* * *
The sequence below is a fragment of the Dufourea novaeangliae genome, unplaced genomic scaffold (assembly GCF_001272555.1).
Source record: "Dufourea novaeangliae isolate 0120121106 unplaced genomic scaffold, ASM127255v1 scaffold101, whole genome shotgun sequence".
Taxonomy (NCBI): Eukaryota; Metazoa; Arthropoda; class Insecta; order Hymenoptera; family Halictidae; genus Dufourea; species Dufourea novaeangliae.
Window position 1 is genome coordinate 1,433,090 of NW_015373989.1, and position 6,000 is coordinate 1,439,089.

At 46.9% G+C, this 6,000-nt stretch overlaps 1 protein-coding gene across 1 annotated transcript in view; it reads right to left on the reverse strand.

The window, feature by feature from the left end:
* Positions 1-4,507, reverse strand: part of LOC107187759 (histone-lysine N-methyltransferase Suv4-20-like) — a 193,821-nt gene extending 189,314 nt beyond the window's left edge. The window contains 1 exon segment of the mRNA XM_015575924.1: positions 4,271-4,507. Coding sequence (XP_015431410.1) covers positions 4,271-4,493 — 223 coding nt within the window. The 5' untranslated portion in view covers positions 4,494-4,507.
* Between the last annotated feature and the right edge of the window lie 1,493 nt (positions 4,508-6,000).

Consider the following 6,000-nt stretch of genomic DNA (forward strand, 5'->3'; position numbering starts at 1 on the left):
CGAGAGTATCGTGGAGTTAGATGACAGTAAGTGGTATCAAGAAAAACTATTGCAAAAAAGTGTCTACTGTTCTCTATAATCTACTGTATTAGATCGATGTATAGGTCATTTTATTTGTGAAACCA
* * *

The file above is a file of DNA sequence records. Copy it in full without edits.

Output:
The sequence below is a fragment of the Dufourea novaeangliae genome, unplaced genomic scaffold (assembly GCF_001272555.1).
Source record: "Dufourea novaeangliae isolate 0120121106 unplaced genomic scaffold, ASM127255v1 scaffold101, whole genome shotgun sequence".
Taxonomy (NCBI): Eukaryota; Metazoa; Arthropoda; class Insecta; order Hymenoptera; family Halictidae; genus Dufourea; species Dufourea novaeangliae.
Window position 1 is genome coordinate 1,433,090 of NW_015373989.1, and position 6,000 is coordinate 1,439,089.

At 46.9% G+C, this 6,000-nt stretch overlaps 1 protein-coding gene across 1 annotated transcript in view; it reads right to left on the reverse strand.

The window, feature by feature from the left end:
* Positions 1-4,507, reverse strand: part of LOC107187759 (histone-lysine N-methyltransferase Suv4-20-like) — a 193,821-nt gene extending 189,314 nt beyond the window's left edge. The window contains 1 exon segment of the mRNA XM_015575924.1: positions 4,271-4,507. Coding sequence (XP_015431410.1) covers positions 4,271-4,493 — 223 coding nt within the window. The 5' untranslated portion in view covers positions 4,494-4,507.
* Between the last annotated feature and the right edge of the window lie 1,493 nt (positions 4,508-6,000).

Consider the following 6,000-nt stretch of genomic DNA (forward strand, 5'->3'; position numbering starts at 1 on the left):
CGAGAGTATCGTGGAGTTAGATGACAGTAAGTGGTATCAAGAAAAACTATTGCAAAAAAGTGTCTACTGTTCTCTATAATCTACTGTATTAGATCGATGTATAGGTCATTTTATTTGTGAAACCA